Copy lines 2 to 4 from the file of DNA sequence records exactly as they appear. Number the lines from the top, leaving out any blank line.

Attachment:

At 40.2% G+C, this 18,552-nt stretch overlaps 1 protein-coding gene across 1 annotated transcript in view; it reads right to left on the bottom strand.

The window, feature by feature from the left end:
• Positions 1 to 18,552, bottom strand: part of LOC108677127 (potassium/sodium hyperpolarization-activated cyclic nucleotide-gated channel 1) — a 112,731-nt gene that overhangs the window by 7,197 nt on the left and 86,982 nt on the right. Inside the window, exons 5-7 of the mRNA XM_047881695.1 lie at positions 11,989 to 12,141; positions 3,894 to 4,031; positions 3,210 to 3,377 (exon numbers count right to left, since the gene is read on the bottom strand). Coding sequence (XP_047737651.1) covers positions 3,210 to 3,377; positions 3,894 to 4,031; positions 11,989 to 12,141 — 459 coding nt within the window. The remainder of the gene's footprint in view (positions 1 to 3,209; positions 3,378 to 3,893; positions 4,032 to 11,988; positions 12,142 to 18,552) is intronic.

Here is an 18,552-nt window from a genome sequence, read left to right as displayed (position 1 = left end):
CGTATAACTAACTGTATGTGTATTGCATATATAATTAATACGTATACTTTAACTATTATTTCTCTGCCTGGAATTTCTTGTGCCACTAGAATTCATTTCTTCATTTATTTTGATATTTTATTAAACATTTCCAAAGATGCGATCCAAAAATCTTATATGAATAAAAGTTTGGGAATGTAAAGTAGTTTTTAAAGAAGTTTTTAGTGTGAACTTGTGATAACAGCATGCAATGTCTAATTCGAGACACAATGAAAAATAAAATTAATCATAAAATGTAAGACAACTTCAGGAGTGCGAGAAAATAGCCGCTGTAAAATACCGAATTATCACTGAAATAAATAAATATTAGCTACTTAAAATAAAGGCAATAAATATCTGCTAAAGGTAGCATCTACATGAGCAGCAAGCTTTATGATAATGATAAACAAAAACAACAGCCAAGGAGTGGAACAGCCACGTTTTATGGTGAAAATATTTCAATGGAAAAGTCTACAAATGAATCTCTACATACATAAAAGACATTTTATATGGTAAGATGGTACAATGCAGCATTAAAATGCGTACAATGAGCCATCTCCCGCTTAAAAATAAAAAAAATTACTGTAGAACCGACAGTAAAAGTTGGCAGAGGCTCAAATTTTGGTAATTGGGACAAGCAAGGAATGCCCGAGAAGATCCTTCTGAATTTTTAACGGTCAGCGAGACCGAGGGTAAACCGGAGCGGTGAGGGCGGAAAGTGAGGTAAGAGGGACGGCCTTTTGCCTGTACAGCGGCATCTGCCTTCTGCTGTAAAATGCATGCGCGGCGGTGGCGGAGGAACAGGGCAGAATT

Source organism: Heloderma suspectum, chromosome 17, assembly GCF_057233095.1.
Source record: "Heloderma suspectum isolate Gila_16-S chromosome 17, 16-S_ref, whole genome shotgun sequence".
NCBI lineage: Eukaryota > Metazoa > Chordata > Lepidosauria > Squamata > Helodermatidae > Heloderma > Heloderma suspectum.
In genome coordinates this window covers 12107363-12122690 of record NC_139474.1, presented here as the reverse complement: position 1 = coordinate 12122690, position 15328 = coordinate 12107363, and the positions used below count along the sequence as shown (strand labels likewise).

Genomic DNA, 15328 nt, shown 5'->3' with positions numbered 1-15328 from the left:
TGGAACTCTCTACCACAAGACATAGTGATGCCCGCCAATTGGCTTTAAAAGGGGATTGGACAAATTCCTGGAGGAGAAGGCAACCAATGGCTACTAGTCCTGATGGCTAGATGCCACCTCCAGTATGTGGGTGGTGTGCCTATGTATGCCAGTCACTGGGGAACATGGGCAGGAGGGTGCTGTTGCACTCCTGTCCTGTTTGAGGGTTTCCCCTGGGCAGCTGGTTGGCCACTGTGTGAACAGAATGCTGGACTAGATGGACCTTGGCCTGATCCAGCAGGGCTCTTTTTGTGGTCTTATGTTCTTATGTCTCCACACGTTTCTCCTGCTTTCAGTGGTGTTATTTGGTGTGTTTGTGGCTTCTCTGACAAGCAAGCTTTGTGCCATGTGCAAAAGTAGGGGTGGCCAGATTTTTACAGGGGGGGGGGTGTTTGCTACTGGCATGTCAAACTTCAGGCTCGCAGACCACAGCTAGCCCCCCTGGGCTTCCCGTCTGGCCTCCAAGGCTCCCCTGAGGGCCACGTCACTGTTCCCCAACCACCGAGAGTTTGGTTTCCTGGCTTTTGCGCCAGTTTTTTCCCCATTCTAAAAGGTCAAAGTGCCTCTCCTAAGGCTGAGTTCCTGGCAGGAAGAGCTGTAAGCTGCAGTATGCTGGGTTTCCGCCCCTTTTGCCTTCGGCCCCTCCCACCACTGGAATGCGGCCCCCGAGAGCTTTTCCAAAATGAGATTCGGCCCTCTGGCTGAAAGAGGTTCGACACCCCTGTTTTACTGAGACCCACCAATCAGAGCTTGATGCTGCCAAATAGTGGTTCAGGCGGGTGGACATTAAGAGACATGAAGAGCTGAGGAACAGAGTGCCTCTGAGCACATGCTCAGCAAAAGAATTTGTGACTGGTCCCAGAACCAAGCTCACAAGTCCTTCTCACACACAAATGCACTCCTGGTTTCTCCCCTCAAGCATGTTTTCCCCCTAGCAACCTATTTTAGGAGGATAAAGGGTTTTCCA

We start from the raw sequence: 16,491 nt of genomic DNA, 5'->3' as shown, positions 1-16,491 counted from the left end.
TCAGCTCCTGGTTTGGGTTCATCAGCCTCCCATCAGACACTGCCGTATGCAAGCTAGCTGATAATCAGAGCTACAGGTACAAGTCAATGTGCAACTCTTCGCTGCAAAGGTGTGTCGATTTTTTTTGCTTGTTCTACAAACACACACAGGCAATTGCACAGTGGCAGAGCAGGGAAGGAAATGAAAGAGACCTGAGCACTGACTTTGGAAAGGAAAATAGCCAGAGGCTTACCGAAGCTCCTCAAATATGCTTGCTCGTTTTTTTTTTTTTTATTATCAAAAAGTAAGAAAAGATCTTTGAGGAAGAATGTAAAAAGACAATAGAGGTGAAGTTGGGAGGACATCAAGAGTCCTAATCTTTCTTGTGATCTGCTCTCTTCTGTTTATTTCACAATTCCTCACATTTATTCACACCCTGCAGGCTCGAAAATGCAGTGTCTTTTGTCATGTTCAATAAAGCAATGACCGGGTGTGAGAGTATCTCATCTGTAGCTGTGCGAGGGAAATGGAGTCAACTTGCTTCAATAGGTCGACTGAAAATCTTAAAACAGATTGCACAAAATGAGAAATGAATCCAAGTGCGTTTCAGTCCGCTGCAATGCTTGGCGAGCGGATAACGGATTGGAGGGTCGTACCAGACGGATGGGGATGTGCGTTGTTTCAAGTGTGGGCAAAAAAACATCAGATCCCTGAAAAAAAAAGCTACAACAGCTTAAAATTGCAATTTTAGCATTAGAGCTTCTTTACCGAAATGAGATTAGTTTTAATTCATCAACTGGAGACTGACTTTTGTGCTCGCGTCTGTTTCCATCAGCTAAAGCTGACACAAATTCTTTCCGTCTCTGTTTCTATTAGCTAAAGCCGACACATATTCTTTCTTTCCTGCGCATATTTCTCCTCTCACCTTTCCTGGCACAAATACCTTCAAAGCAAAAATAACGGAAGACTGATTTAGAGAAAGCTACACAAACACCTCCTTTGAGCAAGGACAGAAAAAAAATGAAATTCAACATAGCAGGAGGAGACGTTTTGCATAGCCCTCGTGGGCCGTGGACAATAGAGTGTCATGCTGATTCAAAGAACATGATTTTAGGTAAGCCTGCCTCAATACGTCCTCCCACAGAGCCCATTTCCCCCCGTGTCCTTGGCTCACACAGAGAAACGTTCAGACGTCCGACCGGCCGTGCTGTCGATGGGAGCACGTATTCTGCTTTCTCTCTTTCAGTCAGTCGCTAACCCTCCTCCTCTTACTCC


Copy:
The window, feature by feature from the left end:
• Positions 1 to 18,552, bottom strand: part of LOC108677127 (potassium/sodium hyperpolarization-activated cyclic nucleotide-gated channel 1) — a 112,731-nt gene that overhangs the window by 7,197 nt on the left and 86,982 nt on the right. Inside the window, exons 5-7 of the mRNA XM_047881695.1 lie at positions 11,989 to 12,141; positions 3,894 to 4,031; positions 3,210 to 3,377 (exon numbers count right to left, since the gene is read on the bottom strand). Coding sequence (XP_047737651.1) covers positions 3,210 to 3,377; positions 3,894 to 4,031; positions 11,989 to 12,141 — 459 coding nt within the window. The remainder of the gene's footprint in view (positions 1 to 3,209; positions 3,378 to 3,893; positions 4,032 to 11,988; positions 12,142 to 18,552) is intronic.

Here is an 18,552-nt window from a genome sequence, read left to right as displayed (position 1 = left end):